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Are Flokati rugs a bad idea?

post #1 of 36
Thread Starter 
I was thinking about buying a huge Flokati rug to place my matteress directly on. I really like those rugs but I'm wondering if they become a pain in the ass after a while. Anyone have experience with this kind of rug? Are there synthetic rugs that are just as soft? I really just want something that feels super soft.
post #2 of 36
Ohh god.. Uhm... don't do it. Seriously. Pain in the arse does not even come close.
post #3 of 36
Thread Starter 
Quote:
Originally Posted by skalogre
Ohh god.. Uhm... don't do it. Seriously. Pain in the arse does not even come close.

Really? Maybe a Shag would be better? I'm thinking of getting something to do a similar setup to this:



So I want something super soft around the bed.
post #4 of 36
A flokkati is like a shag, just a Greek variation (properly done they would be lambswool). Problem is that they are a huge pain to clean, they get matted AND you can lose small items in them. Seriously.
post #5 of 36
I have one on the floor in front of my couch in the living room with the coffee table on top of it. This thing is authentic - hand made by my grandmother. It's friggin awesome. More people sit on the floor than on the couch - that's how comfortable the thing is. I recommend having it like this more than having your bed on top of it.
post #6 of 36
flokati rugs are quite the thing right now, I can't count how many magazines I have seen with them.
I don't like rugs though, and I don't own any. The aesthetics can be pleasing, but it's far too much of a pain to get them cleaned.

!luc
post #7 of 36
I like them too but maybe not as thick as the real thing. Funny thing, I dont look through "home" magazines but I had already thought of having one ofthose as a center rug in my bedroom or living room (when I get my own place of course )
post #8 of 36
We grew up with one in our house. Pain in the ass to clean. And ours was white. I doubt it was genuine (lambswool, I guess), but nonetheless it was not comfortable and it looked horrible (from my memory). It's a big shaggy rug. I hope you don't have allergies. Oh yeah, it was really hard to vacuum too.

bob
post #9 of 36
i say get one
i have one from relatives in greece
yes it's hard to clean, yes small children can get lost in it, yes it can get matted, but if you buy a quality authentic wool one, it will last forever and can be very warm and inviting to sit on in front of a fireplace, for example - so put it at the foot of the bed, don't put the bed on top of it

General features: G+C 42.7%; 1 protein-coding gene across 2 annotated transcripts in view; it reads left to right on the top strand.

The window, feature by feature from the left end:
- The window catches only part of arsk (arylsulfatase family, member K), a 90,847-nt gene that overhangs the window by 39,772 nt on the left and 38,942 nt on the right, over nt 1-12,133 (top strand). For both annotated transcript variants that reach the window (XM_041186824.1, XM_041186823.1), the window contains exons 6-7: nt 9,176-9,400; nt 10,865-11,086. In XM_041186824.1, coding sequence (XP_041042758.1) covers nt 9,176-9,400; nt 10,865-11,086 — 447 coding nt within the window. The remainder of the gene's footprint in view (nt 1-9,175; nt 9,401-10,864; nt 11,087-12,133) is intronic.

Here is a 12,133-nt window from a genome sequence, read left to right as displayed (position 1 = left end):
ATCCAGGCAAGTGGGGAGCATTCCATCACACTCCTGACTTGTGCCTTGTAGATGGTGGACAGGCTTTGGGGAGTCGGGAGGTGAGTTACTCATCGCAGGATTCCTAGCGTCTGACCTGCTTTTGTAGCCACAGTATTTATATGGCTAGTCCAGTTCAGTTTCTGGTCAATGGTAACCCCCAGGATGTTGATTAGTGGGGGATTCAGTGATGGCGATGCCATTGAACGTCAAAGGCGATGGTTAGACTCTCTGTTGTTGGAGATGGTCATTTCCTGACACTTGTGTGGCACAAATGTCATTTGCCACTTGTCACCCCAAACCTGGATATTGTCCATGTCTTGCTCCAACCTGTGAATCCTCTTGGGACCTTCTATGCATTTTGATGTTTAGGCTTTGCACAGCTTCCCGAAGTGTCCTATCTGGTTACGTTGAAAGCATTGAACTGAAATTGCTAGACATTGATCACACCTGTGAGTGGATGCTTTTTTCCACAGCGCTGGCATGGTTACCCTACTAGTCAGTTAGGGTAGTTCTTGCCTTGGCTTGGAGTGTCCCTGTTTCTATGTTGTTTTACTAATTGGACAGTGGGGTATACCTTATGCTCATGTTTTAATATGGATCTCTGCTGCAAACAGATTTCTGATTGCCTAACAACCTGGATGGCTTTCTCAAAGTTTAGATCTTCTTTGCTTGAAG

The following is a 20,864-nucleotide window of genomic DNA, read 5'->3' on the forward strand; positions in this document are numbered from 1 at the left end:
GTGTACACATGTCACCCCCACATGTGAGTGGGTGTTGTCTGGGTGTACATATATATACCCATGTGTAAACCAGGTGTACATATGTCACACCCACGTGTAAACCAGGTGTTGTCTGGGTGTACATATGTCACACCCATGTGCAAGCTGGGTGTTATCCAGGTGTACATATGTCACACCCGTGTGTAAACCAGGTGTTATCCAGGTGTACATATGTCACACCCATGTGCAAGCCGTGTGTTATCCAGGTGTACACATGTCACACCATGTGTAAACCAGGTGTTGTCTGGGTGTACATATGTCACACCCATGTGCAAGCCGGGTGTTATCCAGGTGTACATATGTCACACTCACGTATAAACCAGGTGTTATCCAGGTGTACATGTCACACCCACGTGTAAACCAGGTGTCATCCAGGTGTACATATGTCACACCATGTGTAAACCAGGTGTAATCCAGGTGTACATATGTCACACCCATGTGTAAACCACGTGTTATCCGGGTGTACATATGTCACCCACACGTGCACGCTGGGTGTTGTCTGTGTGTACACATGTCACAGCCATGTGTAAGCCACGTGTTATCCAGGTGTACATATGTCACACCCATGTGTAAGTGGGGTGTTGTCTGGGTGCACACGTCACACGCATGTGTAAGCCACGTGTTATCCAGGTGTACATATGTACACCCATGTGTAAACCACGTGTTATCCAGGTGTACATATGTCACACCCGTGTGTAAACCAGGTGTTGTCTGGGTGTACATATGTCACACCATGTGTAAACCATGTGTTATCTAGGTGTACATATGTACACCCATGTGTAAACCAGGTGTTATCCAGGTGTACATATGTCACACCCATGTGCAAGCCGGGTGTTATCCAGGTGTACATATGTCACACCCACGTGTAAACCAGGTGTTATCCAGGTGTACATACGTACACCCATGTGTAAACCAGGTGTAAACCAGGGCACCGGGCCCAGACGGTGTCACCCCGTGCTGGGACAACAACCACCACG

post #10 of 36
Anyone know who makes a good flokati?
post #11 of 36
Quote:
Originally Posted by mafoofan View Post
Anyone know who makes a good flokati?
flokos.com
post #12 of 36
Quote:
Originally Posted by haganah View Post
flokos.com

Thanks. I stumbled upon that site, but they say nothing of pricing or manufacturing process. I hear that the best rugs are ones that have not been washed in chemicals and are not made from New Zealand wool, which most rugs seem to use. Any ideas?
post #13 of 36
Can't vouch for the quality, but here is the place to which I've been referred in the past:

http://www.flokatirug.net

The site has most of the flokati rugs available in several different thicknesses/weights.
post #14 of 36
Quote:
Originally Posted by mafoofan View Post
Thanks. I stumbled upon that site, but they say nothing of pricing or manufacturing process. I hear that the best rugs are ones that have not been washed in chemicals and are not made from New Zealand wool, which most rugs seem to use. Any ideas?
I am not the biggest expert on flokati. But for persian rugs which use silk and cashmere, it's not about manufacturers, labels, or sellers. You can tell the difference in quality from the numbers of knots/threading per square inch, the material, and the detail of the design. For flokati, I was told the biggest difference was chemical treatments and the weight. My neighbor has a ridiculously overpriced one from Argentina and it's pink (you make your own conclusion as to what's going on there) and he swears by it. If I had to guess on the origin of wool, I'd say that's probably just BS they spout. I will say this. They are a fricking PAIN to take care of. I got rid of my flokati because after a while you realize that you want people to walk in your home and any time people come near it, you get a heart attack. Or maybe I did since mine was pure white. Then the cleaning is an issue. You have to hang it and slap it around a bit to get the dirt out. I ultimately ended up getting a white cloud rug from http://tribalia.net/ and my parents think I got ripped off because it's not an elaborate persian rug, yet it was pricey.
post #15 of 36
Considering pulling the trigger on the thinnest weight Flokati. Anyone else have thoughts on this before I do? I can get a 8x10 color natural for $495 shipped, no tax, which is cheap for any sort of wool rug (and within my budget). I ordered a sample, and with the long fibers, I can see the issues with cleaning. I also wonder how the hell i'm suppose to clean it if it's so big. i'm in a condo, and don't know how I'd hang the rug to clean it, I guess if I hang it over the balcony, but still a pain since it's relatively big.
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